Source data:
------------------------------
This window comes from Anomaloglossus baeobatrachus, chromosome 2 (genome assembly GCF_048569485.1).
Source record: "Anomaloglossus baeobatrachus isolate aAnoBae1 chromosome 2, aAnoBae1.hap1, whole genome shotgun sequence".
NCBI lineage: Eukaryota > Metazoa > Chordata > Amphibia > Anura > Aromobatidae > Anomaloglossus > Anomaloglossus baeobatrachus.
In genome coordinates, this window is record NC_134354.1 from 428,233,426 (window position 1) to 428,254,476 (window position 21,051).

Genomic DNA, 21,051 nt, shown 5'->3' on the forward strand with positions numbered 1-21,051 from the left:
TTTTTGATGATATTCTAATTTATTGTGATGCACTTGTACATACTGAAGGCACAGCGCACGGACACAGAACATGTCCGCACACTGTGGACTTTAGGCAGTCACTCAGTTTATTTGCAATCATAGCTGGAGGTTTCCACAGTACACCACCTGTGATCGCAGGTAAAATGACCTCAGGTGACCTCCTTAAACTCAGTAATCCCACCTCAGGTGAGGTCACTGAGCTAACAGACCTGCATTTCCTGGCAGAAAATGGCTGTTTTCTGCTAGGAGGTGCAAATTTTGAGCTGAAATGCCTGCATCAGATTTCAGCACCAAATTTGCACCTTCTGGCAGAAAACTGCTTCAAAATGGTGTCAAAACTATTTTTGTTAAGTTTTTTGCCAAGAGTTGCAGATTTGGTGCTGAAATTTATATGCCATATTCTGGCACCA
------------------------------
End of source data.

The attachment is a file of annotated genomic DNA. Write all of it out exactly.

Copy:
This window comes from Anomaloglossus baeobatrachus, chromosome 2 (genome assembly GCF_048569485.1).
Source record: "Anomaloglossus baeobatrachus isolate aAnoBae1 chromosome 2, aAnoBae1.hap1, whole genome shotgun sequence".
NCBI lineage: Eukaryota > Metazoa > Chordata > Amphibia > Anura > Aromobatidae > Anomaloglossus > Anomaloglossus baeobatrachus.
In genome coordinates, this window is record NC_134354.1 from 428,233,426 (window position 1) to 428,254,476 (window position 21,051).

Genomic DNA, 21,051 nt, shown 5'->3' on the forward strand with positions numbered 1-21,051 from the left:
TTTTTGATGATATTCTAATTTATTGTGATGCACTTGTACATACTGAAGGCACAGCGCACGGACACAGAACATGTCCGCACACTGTGGACTTTAGGCAGTCACTCAGTTTATTTGCAATCATAGCTGGAGGTTTCCACAGTACACCACCTGTGATCGCAGGTAAAATGACCTCAGGTGACCTCCTTAAACTCAGTAATCCCACCTCAGGTGAGGTCACTGAGCTAACAGACCTGCATTTCCTGGCAGAAAATGGCTGTTTTCTGCTAGGAGGTGCAAATTTTGAGCTGAAATGCCTGCATCAGATTTCAGCACCAAATTTGCACCTTCTGGCAGAAAACTGCTTCAAAATGGTGTCAAAACTATTTTTGTTAAGTTTTTTGCCAAGAGTTGCAGATTTGGTGCTGAAATTTATATGCCATATTCTGGCACCA